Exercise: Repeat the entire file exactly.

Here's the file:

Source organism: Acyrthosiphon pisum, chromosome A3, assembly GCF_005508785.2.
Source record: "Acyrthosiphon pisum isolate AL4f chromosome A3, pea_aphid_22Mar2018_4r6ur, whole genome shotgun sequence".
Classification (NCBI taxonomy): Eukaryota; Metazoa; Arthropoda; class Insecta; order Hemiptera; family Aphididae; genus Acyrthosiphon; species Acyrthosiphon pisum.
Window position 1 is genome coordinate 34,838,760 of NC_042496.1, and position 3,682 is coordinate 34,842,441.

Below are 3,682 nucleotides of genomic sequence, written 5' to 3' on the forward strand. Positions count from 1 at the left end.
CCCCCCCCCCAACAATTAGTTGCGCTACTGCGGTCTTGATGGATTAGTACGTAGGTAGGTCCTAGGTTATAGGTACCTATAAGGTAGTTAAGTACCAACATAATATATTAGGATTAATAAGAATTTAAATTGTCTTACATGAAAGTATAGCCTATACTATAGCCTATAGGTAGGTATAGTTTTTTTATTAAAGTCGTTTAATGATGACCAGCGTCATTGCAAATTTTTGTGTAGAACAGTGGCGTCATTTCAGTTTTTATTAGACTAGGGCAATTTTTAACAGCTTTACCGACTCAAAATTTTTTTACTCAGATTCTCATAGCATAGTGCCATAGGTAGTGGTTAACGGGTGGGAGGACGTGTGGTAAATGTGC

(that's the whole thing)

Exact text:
Source organism: Acyrthosiphon pisum, chromosome A3, assembly GCF_005508785.2.
Source record: "Acyrthosiphon pisum isolate AL4f chromosome A3, pea_aphid_22Mar2018_4r6ur, whole genome shotgun sequence".
Classification (NCBI taxonomy): Eukaryota; Metazoa; Arthropoda; class Insecta; order Hemiptera; family Aphididae; genus Acyrthosiphon; species Acyrthosiphon pisum.
Window position 1 is genome coordinate 34,838,760 of NC_042496.1, and position 3,682 is coordinate 34,842,441.

Below are 3,682 nucleotides of genomic sequence, written 5' to 3' on the forward strand. Positions count from 1 at the left end.
CCCCCCCCCCAACAATTAGTTGCGCTACTGCGGTCTTGATGGATTAGTACGTAGGTAGGTCCTAGGTTATAGGTACCTATAAGGTAGTTAAGTACCAACATAATATATTAGGATTAATAAGAATTTAAATTGTCTTACATGAAAGTATAGCCTATACTATAGCCTATAGGTAGGTATAGTTTTTTTATTAAAGTCGTTTAATGATGACCAGCGTCATTGCAAATTTTTGTGTAGAACAGTGGCGTCATTTCAGTTTTTATTAGACTAGGGCAATTTTTAACAGCTTTACCGACTCAAAATTTTTTTACTCAGATTCTCATAGCATAGTGCCATAGGTAGTGGTTAACGGGTGGGAGGACGTGTGGTAAATGTGC